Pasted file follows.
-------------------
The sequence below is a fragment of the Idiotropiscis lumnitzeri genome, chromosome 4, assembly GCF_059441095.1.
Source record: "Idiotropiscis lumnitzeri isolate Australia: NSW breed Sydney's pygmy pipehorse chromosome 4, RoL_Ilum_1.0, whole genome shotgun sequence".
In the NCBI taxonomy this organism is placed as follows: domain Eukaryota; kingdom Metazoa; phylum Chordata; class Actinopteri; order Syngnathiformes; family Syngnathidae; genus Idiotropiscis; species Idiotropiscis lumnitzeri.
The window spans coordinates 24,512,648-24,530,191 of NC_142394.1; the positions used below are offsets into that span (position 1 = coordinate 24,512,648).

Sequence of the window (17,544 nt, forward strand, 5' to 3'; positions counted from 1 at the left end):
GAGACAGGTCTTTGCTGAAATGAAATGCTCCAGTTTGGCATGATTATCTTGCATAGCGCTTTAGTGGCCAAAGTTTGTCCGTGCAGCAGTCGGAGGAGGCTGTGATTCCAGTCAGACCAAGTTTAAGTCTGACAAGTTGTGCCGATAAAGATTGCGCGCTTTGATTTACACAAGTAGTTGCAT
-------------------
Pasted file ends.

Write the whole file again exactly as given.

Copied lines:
The sequence below is a fragment of the Idiotropiscis lumnitzeri genome, chromosome 4, assembly GCF_059441095.1.
Source record: "Idiotropiscis lumnitzeri isolate Australia: NSW breed Sydney's pygmy pipehorse chromosome 4, RoL_Ilum_1.0, whole genome shotgun sequence".
In the NCBI taxonomy this organism is placed as follows: domain Eukaryota; kingdom Metazoa; phylum Chordata; class Actinopteri; order Syngnathiformes; family Syngnathidae; genus Idiotropiscis; species Idiotropiscis lumnitzeri.
The window spans coordinates 24,512,648-24,530,191 of NC_142394.1; the positions used below are offsets into that span (position 1 = coordinate 24,512,648).

Sequence of the window (17,544 nt, forward strand, 5' to 3'; positions counted from 1 at the left end):
GAGACAGGTCTTTGCTGAAATGAAATGCTCCAGTTTGGCATGATTATCTTGCATAGCGCTTTAGTGGCCAAAGTTTGTCCGTGCAGCAGTCGGAGGAGGCTGTGATTCCAGTCAGACCAAGTTTAAGTCTGACAAGTTGTGCCGATAAAGATTGCGCGCTTTGATTTACACAAGTAGTTGCAT